How to Prove to Anyone that Local Marketing Matters

If your brand is like most, the dynamics of integrating all those marketing tactics into a cohesive marketing strategy present an on-going challenge. PR, SEO, Local SEO, and Social Media vie for your attention and it can be difficult to pinpoint your needs, goals, and successes can get lost in the sheer volume of activity.

This article aims to strengthen the voice of local SEO and give you the tools you need to easily make your case for the critical role of local marketing to management and coworkers. Use these 7 compelling statistics to back your pitches for allocations of focus and funding to improve your chances of getting buy-in for the tools you want to purchase, the investments of time you want to make, and the key components of the local search marketing strategy you plan to implement.

1) An estimated 5.5 billion mobile and desktop local searches are performed per month on Google, alone, in the USA

Figures like that one make it quickly apparent just how significant the use of the Internet for local search purposes has become. Proper optimization and marketing ensure that a local business is receiving their maximum share of those monthly searches, and converting as many as possible into transactions.

2) Business location is the most-searched-for piece of data by local searchers

Given that, it’s irrefutable that the #1 priority for any business with a local presence should be to ensure that their address information is accurate across the web. That means location information must be correct on the website; local business listings like Google My Business, Yelp, Facebook, and others; content outreach; social media marketing; and all other resources to ensure that searchers are easily locating your business.

3) 50% of mobile searchers and 34% of desktop searchers who conduct a local search visit a store within 1 day

This statistic, direct from Google, proves what multiple studies have shown: people do research online and then shop offline. In fact, a supplementary statistic from the same Google paper states that 30% of consumers say they’d buy from a local store instead of online if they knew the store was nearby.

In other words, a very significant number of potential customers are seeking local resources for the goods and services they need, and your company’s best bet of winning in this scenario is to be sure customers can find you on the search engines, directories, and other platforms they use. With correct name, address, and phone number (NAP) on those sources, you are greatly increasing your chances of turning mobile and desktop searchers into customers.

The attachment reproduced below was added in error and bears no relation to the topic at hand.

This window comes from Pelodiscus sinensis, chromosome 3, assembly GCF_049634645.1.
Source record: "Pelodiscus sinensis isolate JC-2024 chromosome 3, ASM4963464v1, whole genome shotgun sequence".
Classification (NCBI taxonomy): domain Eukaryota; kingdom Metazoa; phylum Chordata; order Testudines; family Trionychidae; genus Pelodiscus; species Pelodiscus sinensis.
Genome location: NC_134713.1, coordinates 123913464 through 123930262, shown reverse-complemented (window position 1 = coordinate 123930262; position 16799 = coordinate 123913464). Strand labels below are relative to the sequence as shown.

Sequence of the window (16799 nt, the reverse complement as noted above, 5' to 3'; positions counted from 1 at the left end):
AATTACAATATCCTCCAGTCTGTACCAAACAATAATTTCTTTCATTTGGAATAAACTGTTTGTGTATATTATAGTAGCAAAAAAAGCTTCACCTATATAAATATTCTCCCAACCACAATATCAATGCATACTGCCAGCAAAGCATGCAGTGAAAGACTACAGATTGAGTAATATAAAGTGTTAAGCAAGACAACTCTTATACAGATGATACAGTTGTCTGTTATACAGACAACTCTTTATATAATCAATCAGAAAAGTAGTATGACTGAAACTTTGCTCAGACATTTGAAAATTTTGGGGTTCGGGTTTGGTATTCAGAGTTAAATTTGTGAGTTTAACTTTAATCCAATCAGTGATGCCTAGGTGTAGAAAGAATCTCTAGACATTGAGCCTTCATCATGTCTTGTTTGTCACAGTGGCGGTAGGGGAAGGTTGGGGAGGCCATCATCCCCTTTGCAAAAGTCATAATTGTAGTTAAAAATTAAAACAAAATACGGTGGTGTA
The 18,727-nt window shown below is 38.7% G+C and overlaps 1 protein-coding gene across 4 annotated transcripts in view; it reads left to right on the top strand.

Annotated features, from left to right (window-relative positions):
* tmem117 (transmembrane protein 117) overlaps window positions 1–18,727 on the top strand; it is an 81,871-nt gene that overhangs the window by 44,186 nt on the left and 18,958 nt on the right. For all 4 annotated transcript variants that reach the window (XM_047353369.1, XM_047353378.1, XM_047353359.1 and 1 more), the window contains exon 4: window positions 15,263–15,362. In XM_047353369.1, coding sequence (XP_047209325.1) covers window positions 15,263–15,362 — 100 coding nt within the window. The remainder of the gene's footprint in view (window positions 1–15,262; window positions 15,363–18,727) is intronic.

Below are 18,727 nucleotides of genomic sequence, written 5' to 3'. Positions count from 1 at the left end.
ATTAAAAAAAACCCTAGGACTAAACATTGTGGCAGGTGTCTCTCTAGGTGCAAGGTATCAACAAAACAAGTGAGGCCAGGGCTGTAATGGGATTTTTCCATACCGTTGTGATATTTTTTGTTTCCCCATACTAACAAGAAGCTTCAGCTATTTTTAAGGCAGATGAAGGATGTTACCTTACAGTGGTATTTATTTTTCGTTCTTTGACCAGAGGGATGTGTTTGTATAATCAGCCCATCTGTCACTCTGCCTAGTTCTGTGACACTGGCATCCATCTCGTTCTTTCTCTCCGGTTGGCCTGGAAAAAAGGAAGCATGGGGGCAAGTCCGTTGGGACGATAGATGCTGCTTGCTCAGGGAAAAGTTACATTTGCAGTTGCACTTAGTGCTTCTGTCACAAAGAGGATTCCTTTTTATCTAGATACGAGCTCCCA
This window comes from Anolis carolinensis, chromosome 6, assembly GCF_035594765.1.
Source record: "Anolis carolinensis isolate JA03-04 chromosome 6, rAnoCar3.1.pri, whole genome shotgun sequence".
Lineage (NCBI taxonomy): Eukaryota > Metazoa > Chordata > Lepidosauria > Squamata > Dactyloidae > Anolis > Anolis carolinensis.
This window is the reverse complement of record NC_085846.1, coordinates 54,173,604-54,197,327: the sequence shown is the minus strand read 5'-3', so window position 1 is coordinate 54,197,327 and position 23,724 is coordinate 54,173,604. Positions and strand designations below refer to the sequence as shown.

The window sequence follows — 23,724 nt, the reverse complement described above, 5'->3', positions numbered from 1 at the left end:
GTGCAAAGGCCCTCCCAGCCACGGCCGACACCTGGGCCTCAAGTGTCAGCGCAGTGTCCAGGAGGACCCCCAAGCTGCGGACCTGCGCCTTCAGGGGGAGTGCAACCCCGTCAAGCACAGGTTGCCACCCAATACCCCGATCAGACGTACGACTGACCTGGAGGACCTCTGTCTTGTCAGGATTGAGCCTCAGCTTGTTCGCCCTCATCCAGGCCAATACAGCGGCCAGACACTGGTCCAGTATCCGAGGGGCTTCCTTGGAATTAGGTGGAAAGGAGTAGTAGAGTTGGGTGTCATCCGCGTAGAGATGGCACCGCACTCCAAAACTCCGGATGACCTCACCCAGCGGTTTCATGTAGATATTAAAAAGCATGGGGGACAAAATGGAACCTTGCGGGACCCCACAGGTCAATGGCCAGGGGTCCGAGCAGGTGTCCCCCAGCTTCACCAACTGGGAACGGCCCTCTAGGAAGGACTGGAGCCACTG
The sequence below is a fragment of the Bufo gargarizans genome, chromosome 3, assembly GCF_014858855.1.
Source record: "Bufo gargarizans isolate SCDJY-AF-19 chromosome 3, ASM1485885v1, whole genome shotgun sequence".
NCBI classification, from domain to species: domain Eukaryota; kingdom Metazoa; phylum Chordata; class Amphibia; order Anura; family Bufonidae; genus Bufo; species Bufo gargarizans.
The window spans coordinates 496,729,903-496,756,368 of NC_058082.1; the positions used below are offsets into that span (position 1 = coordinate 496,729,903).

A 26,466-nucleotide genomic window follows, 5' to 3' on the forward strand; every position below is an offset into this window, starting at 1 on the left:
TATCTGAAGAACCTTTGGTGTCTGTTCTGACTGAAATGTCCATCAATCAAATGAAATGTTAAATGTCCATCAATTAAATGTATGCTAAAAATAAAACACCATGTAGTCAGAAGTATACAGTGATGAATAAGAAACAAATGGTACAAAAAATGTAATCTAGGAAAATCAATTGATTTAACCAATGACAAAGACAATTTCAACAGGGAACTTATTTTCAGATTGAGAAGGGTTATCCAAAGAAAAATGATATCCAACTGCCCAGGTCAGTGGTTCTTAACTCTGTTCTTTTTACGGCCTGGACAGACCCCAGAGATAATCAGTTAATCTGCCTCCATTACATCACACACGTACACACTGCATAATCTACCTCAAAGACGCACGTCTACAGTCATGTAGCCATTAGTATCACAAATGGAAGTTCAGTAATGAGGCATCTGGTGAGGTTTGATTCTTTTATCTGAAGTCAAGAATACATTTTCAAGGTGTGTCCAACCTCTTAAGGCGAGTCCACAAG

4) 80% of adults using the Internet now own a smartphone

Not long ago, we all turned to phone books or dialed 411 to find businesses, but mobile devices have revolutionized the way most adults discover their local commercial landscape. Your customers’ favorite resource for interpreting the availability of local goods and services is no further away than their pocket or purse, on the go. What are they looking for? Statistics to the rescue again:

56% of on-the-go mobile searches have a local intent and 51% of in-store searches have a local intent.

5) 72% of mobile searchers looking up local information then visit a store within 5 miles of their location

The most interesting part of this statistic from Google is the sensitivity it shows toward geography and convenience. It describes the tremendous potential any business has to become the resource for all customers within a 5-mile radius. Your outreach, via good, clean basic data on your local business listings plus a talent for speaking directly to specific community needs with content development is a winning combination for earning business from both nearest neighbors and visitors passing through town.

6) Two of the top 6 local search (local pack) ranking factors hinge on citations

Few local search industry publications have a long history or generate more excitement than does the Moz Local Search Ranking Factors survey, which annually pools the wisdom of some of the best Local SEOs in the world. Here are the top five factors that impact local rank, as determined by the latest edition of this survey:

1. The proximity of Address to the Point of Search

2. Physical Address in City of Search

3. Proper GMB Category Associations

4. Quality/Authority of Inbound Links to Domain

5. The consistency of structured citations

Factors #1 and #4 are ones you can’t control: where your business and your customers are physically located, but factors #2, #3 and #5 are ones over which you have excellent control.

You can manage the consistency of your business data on the major platforms, either via manual activity or via tools. You can make sure you are choosing correct business categories not just on Google but on all of your citations, either manually or via tools. And, you can be certain you are listed on the major aggregators, engines, and platforms, manually or via tools.

With proper citation management, you will be checking three of the five most influential local ranking factors off your list.

7) Experts state that mismatching NAP across the web is the #3 negative local ranking factor

That means the third worst mistake any local business can make is to have an inconsistent NAP in circulation on the web. Nearly all businesses care about how well they rank in local search results, so ensuring that your NAP is consistent across your local business listings is an easy sell when you explain that mismatching NAP can undermine core local ranking goals. And, customers lose, too, when bad NAP exists, directing them to false locations or wrong phone numbers.

Back this up by telling your decision makers that one popular survey found , and your case for the need for citation management becomes very persuasive.

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